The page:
“This project is a powerful opportunity for us to come together as a city to assess the many monuments and memorials across our neighborhoods and communities—to face our history and what and how we memorialize that history,” Lightfoot said in a statement. “Given the past year and in particular the past summer that made clear history isn’t past, it is essential that residents are a part of this conversation. This project is about more than a single statue or mural, it’s about channeling our city’s dynamic civic energy to permanently memorialize our shared values, history and heritage as Chicagoans in an open and democratic way.”
As part of the public input process, the Chicago Monuments Project will host a series of webinars and one-hour discussion panels with the advisory committee. The city also wants to team up with community organizations to host public discussions about the monuments.
The Chicago Public Schools is working on a separate project to review the district’s collection of artworks and review concerns about specific pieces. CPS created a Works of Art Steering Committee to work with students, teachers, school leaders, and advocacy groups to make recommendations about potentially problematic artwork in schools.
An Overland Park native and Blue Valley Northwest alum, Schoen will return to his hometown and continue to pursue his NFL dream. The 24-year-old receiver went undrafted following the 2020 NFL draft and signed on with the Los Angeles Chargers. He didn’t make their 53-man roster or their practice squad and spent the year as a free agent.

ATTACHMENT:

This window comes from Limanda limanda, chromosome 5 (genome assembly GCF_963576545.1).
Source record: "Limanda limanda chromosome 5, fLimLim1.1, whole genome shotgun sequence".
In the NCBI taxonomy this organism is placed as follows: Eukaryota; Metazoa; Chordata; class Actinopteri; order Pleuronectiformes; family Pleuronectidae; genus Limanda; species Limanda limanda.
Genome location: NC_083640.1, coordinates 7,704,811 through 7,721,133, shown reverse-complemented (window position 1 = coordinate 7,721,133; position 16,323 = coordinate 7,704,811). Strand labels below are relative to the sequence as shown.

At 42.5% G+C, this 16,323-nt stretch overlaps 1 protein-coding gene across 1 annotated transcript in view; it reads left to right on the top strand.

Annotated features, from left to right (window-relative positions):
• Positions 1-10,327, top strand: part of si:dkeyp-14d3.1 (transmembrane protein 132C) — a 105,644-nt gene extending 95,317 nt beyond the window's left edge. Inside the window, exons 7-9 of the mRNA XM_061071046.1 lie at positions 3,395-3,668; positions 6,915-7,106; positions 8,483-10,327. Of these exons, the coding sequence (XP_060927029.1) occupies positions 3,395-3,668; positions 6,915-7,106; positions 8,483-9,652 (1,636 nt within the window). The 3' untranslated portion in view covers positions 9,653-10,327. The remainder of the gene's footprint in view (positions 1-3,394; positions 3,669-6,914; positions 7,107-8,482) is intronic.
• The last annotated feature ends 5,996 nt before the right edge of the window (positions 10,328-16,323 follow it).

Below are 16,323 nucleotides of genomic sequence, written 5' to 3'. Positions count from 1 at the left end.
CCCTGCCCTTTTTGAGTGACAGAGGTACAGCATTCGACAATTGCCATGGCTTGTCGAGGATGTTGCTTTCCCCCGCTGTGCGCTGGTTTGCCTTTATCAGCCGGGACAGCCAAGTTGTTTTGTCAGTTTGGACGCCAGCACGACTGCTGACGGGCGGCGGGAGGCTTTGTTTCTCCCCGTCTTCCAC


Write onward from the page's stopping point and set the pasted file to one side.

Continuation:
Back in college, Schoen notched 92 receptions for 1,569 yards and 9 touchdowns over 34 games from 2017-19. He had a solid pre-draft with some impressive numbers at the K-State Pro Day, but the challenges related to COVID-19 didn’t give him much of a fair shot to latch on with any NFL team.
The Chiefs had pretty good luck signing an undrafted free agent wideout out K-State in the past. A guy by the name of Byron Pringle, maybe you’ve heard of him? Brett Veach and the front office are hoping to replicate their success with this signing. At the very least it’ll create competition at the bottom of the roster. For Schoen, it makes a lot of sense to continue pursuing an NFL dream for your hometown team, especially when it means you might end up catching passes from Patrick Mahomes.